Stodghill Says So

An opinionated posting on a variety of subjects by a former newspaper reporter and columnist whose daily column was named best in Indiana by UPI. The Blog title is that used in his high school sports predictions for the Muncie Evening Press.

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Location: Cuyahoga Falls, Ohio, United States

At the age of 18 I was a 4th Infantry Division rifleman in the invasion of Normandy, then later was called back for the Korean War. Put in a couple of years as a Pinkerton detective. Much of my life was spent as a newspaper reporter, sports writer and daily columnist. Published three books on high school sports in Ohio and Indiana. I write mystery fiction for Alfred Hitchcock Mystery Magazine and others. Three books, Normandy 1944 - A Young Rifleman's War, The Hoosier Hot Shots, and From Devout Catholic to Communist Agitator are now available from Amazon, Barnes & Noble and other booksellers. So are four collections of short mysteries: Jack Eddy Stories Volumes 1 and 2, Midland Murders, and The Rough Old Stuff From Mike Shayne Mystery Magazine.

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Wednesday, January 21, 2009

Loneliness


There was nothing wrong with him and it wasn't that anyone disliked him. Aside, perhaps, from the sergeant, who seemed to dislike us all. He was just there doing the same things we did, a young fellow of 18 from some little town in some obscure state. In the barracks he’d lie on his corner bunk and laugh at the horseplay taking place, or whenever someone told a joke. For some reason, though, he never was included in the horseplay, although no one would have been displeased had he joined in. When a group was leaving for a few hours in town, no one ever thought to invite him to go along. He never asked if it would be OK. The same was true when some of the fellows headed down to the PX for a beer or two.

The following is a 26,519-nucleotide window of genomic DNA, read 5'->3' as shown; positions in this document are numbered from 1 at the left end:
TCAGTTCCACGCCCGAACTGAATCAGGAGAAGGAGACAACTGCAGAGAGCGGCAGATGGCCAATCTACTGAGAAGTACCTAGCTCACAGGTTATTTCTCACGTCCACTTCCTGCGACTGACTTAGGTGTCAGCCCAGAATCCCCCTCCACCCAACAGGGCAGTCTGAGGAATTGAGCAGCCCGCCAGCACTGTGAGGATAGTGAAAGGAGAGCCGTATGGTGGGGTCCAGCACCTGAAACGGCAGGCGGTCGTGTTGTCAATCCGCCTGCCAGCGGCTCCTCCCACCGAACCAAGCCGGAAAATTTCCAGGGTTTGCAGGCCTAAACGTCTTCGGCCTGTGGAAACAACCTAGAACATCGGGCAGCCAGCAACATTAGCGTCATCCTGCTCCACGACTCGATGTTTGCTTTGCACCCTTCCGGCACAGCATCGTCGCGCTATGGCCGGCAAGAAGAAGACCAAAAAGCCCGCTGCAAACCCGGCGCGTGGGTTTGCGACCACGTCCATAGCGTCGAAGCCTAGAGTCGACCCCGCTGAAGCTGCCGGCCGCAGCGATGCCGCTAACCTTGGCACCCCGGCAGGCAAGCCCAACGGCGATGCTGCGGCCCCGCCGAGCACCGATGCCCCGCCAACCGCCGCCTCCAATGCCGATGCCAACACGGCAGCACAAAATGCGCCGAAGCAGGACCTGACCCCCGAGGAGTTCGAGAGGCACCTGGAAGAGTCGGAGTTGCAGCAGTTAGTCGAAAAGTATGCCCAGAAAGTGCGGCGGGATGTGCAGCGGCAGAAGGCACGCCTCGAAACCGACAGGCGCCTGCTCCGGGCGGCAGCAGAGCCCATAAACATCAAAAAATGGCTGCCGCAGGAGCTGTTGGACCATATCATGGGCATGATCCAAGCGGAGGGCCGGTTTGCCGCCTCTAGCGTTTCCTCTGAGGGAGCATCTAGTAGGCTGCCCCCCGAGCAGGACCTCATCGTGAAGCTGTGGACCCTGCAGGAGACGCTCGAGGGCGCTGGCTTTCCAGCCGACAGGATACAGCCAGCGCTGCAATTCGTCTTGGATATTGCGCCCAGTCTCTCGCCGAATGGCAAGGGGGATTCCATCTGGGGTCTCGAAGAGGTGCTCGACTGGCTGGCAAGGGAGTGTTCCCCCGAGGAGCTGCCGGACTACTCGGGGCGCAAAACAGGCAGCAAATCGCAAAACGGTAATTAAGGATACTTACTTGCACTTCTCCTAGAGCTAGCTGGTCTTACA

The half-mile long road leading to the company area was lined by rocks on each side. He was ordered to paint the rocks white. That meant a full mile of rocks. No one knew why he was given the job, no one ever thought to ask if he’d like some help.
He managed to survive the first weeks of combat in Normandy. When the fighting reached the port city of Cherbourg, we blasted holes in walls with a bazooka to keep from going out on the street. There were cross streets, and that meant sprinting in the open to the other side. At one of them the first man was cut down by bullets from a machine gun, a slow-firing American gun. It was easy to distinguish them from the rapid bursts from a German gun.
He said he would go around the corner to tell the gunners of their mistake. The squad leader said to wait three minutes until two of us had time to climb to the third floor of the building, see if there was a window from where the gun was visible. There was, but we reached it just as the young guy from somewhere started out. We could see two men rise slightly above a barricade. They wore German helmets. It was a captured gun they were firing.
Disposing of it with a grenade wasn’t a problem, but that was a little late to help the volunteer. I’d call him by name, but long years ago I forgot what it was. He was just there, the fellow on the corner bunk, that was all.

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